'These Are Deaths That Could Have Been Prevented,' Says Researcher Studying Evictions
Like much of the response to the coronavirus across the United States, the approach to housing during the pandemic has been an uneven patchwork.
Forty-three states and Washington, D.C., put in eviction moratoriums starting in March and April, but 27 of them ended in the spring and summer. Then in September, the Centers for Disease Control and Prevention ordered a national stop to evictions.
The CDC eviction ban isn't automatic and doesn't cover everyone. Thousands of people are still being kicked out of their homes.
Still, the federal order has been protecting many — and it is set to expire at the end of December.
Now, a newly published study makes the case that evictions are tied to an increase in coronavirus cases and deaths. The research, which has not yet been peer reviewed, compared numbers in the 27 states where state-level moratoriums ended with the 17 that have kept them in place.
After controlling for factors such as stay-at-home orders, school closures and mask mandates, the researchers estimated that the lifting of moratoriums could have resulted in between 365,200 and 502,200 excess coronavirus cases and between 8,900 and 12,500 excess deaths — an average of 433,700 cases and 10,700 deaths.
"I think whenever you see numbers like 430,000 cases, 10,000 deaths, it's surprising and it's troubling, and these are deaths that could have been prevented had the states maintained their moratoriums," says one of the study's lead researchers, Kathryn Leifheit of UCLA's Fielding School of Public Health.
It's worth noting that the study doesn't count actual eviction numbers, local moratoriums and rent relief in its calculations. Other variables could have influenced the uptick of coronavirus cases and deaths.
In excerpts from her interview on All Things Considered, Leifheit discusses the study and why it was important to share the research as soon as possible.
Is what is happening here that if someone gets evicted, they might move in with family or friends and then the number of people that they're in contact with and exposed to is growing?
Yep, it's as intuitive as that, it's difficult to socially distance and shelter in place if you don't have a shelter.
Did you find data where the situations varied in interesting ways from state to state?
So the biggest driver of cases and deaths are the [size of the] state's population, obviously, and also when they lifted the moratorium. So lifting the moratorium earlier was associated with more cases and deaths. So Texas really stands out as a state with a lot of cases and deaths associated with lifting their moratorium. I believe it's in the neighborhood of 150,000 cases and 4,500 deaths that could have been prevented by maintaining their moratorium.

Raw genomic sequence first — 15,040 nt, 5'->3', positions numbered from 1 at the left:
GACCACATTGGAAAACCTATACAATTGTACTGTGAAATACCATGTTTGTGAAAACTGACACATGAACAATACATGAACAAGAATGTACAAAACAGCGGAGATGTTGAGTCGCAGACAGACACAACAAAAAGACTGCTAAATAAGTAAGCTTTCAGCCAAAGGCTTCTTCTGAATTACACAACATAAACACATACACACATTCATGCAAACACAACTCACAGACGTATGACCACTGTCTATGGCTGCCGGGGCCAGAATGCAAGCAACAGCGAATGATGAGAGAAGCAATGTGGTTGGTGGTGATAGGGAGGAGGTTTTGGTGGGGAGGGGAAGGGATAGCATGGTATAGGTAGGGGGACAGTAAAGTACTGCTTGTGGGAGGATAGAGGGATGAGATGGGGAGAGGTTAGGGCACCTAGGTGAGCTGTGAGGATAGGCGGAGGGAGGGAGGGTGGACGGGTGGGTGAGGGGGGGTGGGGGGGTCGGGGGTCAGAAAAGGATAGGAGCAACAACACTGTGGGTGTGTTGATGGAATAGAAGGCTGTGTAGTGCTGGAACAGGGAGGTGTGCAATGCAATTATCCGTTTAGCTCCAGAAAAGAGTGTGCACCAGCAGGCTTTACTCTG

Did your research look at whether different groups of people might be affected differently if this ban expires?
We weren't able to look directly at that, but we know that Black and Latinx families are more likely to be evicted. We also know that these are the same communities that are bearing the brunt of COVID. So moratoriums can help these families remain housed and stay safe during the pandemic. And they might also keep COVID disparities from growing larger.
Your study has not been peer reviewed yet. You're getting it out early because it's urgent. This is time-sensitive information. What are you hoping the impact will be?
The CDC moratorium is set to expire at the end of the year. That's four weeks away and it's in the setting of over a million new COVID cases a week. So state and federal policymakers need to extend these protections to make sure that families and their communities can stay safe. Individuals have a bit of a role in this, too. Tenants can understand their protections under the CDC moratorium, help their neighbors understand theirs, and then reach out for legal aid.
You're looking at the numbers, but every one of these numbers is a real person. How did you think about that as you worked on this and wrote up your research?
I did my Ph.D. in Baltimore and every day was in contact with people that were living in deep poverty and struggling to make rent. So I think about those faces and those people, and it really is a human tragedy and not just numbers.